Tiffany Porter is accustomed to helping other people. But she never expected the tables to be turned, courtesy of Habitat for Humanity.
Porter, a compassion ministry director for Victorious Life Church in Wesley Chapel, is the area’s newest Habitat homeowner, receiving the keys earlier this month for the home at 15054 Gainesville Road.
“I had no idea that Habitat even did this for people like me,” Porter said. “I thought they only helped single moms, or people who were destitute and homeless.”
In fact, Porter was trying to help a family get a Habitat home, and realized through the process that she actually qualified.
“So I said, ‘what the heck, let’s try this thing,’” she said. “My best friends kept telling me that all they could do is say no. And they didn’t.”
Porter, 29, grew up in New Mexico, but realized at a young age she wanted to be a pastor. But it was while she was in seminary, she discovered an even more direct calling.
“I wanted to be more hands-on and see people’s lives improve,” she said. “VLC gave me the opportunity to do that.”
Porter started as an intern at the church in 2003, and since 2005 has served as the compassion ministry director. She runs the church-owned Lily of the Valley food pantry outreach center in Wesley Chapel, where she not only helps feed those who are hungry, but provides other help when they need it.
That includes even her home, where she has served as a foster mother for teenagers who need a home.
“With my budget, I was not able to find a place that was able to foster a young child,” Porter said. Just before moving into her new home, she was living in a mother-in-law suite that was not in the best living conditions.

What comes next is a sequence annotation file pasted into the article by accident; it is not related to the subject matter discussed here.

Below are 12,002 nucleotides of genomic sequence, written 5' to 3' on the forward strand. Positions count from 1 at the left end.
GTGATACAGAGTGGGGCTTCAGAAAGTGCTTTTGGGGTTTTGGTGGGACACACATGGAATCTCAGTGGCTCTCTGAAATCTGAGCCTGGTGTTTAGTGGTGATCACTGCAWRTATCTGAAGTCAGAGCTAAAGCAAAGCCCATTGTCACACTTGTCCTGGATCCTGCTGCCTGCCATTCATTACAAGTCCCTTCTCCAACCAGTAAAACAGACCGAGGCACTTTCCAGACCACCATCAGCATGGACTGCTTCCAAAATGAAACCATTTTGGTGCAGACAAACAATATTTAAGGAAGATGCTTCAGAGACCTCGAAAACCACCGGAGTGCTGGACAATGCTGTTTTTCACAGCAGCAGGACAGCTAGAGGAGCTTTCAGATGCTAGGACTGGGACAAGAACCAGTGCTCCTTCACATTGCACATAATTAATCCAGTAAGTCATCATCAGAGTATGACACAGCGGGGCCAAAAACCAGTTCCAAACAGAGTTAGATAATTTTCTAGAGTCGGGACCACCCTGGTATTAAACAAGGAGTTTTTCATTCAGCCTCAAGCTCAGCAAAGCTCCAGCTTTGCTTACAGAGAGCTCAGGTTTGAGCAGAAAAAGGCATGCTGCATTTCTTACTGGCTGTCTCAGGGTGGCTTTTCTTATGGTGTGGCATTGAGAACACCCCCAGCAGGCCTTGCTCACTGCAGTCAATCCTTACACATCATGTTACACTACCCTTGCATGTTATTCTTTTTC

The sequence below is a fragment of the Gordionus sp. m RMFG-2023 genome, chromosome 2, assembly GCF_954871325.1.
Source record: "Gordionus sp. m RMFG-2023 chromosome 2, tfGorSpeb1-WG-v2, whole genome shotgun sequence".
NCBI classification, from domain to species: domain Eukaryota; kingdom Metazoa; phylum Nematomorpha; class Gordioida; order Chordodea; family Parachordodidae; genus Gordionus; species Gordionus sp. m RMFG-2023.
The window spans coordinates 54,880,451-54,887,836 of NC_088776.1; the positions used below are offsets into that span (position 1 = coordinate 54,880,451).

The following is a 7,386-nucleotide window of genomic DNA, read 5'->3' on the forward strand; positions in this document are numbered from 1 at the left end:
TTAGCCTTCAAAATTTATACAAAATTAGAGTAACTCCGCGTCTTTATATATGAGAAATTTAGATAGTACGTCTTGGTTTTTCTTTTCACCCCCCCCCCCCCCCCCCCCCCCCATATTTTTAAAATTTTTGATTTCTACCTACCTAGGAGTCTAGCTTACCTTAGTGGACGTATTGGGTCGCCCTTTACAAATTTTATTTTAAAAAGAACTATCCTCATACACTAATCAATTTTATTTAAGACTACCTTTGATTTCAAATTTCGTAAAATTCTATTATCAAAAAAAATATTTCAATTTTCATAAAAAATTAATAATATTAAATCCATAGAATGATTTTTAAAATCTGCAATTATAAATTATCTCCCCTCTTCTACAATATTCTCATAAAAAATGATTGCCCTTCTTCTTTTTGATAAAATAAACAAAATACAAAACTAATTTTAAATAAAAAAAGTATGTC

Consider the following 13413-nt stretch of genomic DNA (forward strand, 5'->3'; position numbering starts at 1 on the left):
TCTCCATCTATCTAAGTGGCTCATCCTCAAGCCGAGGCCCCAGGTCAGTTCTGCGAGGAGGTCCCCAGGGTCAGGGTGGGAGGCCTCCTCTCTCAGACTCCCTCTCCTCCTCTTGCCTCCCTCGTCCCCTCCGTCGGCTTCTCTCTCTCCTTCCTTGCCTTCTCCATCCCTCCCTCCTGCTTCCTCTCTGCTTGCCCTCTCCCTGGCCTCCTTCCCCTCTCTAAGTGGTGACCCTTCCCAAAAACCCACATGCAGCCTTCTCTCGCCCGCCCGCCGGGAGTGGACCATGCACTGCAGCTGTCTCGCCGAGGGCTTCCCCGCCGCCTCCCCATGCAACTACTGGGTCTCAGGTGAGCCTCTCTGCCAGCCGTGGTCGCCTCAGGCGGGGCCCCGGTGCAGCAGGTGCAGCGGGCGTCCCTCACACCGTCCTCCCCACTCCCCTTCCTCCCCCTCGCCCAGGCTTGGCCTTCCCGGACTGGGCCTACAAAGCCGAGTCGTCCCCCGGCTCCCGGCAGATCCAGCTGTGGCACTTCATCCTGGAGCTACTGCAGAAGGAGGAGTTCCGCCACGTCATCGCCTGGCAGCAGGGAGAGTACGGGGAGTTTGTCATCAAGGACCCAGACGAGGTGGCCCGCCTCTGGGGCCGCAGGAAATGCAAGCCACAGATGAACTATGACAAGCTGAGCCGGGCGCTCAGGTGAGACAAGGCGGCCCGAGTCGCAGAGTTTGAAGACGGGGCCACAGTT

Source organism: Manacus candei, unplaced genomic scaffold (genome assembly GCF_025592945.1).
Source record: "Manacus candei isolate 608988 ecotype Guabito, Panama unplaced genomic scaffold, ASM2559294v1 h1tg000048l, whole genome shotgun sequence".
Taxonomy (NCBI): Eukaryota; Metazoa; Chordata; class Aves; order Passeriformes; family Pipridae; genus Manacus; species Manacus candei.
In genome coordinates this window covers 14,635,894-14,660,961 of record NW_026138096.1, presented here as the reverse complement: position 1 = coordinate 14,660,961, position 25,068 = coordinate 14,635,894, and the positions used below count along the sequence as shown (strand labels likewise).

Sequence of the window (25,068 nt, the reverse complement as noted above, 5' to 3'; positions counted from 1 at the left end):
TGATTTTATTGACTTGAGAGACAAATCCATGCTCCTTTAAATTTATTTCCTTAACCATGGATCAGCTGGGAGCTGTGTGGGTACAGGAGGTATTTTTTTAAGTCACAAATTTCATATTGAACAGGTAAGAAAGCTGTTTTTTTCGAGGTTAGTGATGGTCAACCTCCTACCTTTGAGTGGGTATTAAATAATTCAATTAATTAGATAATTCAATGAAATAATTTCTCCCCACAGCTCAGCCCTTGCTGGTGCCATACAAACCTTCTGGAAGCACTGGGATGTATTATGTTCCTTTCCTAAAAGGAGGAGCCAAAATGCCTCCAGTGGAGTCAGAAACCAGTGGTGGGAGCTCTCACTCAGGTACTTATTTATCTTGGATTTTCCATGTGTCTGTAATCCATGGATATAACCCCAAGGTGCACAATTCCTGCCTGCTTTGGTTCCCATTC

But now she can apply to take in younger children, thanks to having a safe home in a safe neighborhood.
And while Habitat’s mission is to provide homeownership for those who may not have had it otherwise, it’s certainly not a handout, said Stephanie Black, director of development and public relations for Habitat for Humanity of East and Central Pasco County.
“I think the biggest misconception is that Habitat gives away homes, but they don’t,” Black said. “We provide a zero-interest, no-profit mortgage, but it’s still a mortgage.”
Candidates for home ownership have to meet certain income levels ranging from between $11,950 to $31,850 annually for one person, to between $21,150 and $56,400 for a family of seven.
Families have to demonstrate a need for affordable housing and currently live in a substandard home. However, they also have to prove they can make mortgage payments, and have a steady job with no recent bankruptcies or court judgments.
“Most of our home payments are less than what people are paying for rent,” Black said. “That includes their taxes and their insurance.”
And while Habitat is always looking for volunteers, their biggest need recently has been qualified candidates.
Porter’s home was the 117th Habitat home built in East and Central Pasco County. It was constructed over a seven-month period, and was a women-built project. The entire construction crew was female, part of an international campaign to encourage more women to join construction teams typically dominated by men.
All of that is just a bonus for Porter, who is enjoying her new home with plans to stay in it for quite a while.
“I didn’t grow up here, but I just love this area,” she said. “I never know what might happen next, but right now, I don’t plan on living anywhere else.”
For more information on how to apply for a Habitat home, call (352) 567-1444, or visit www.ephabitat.org.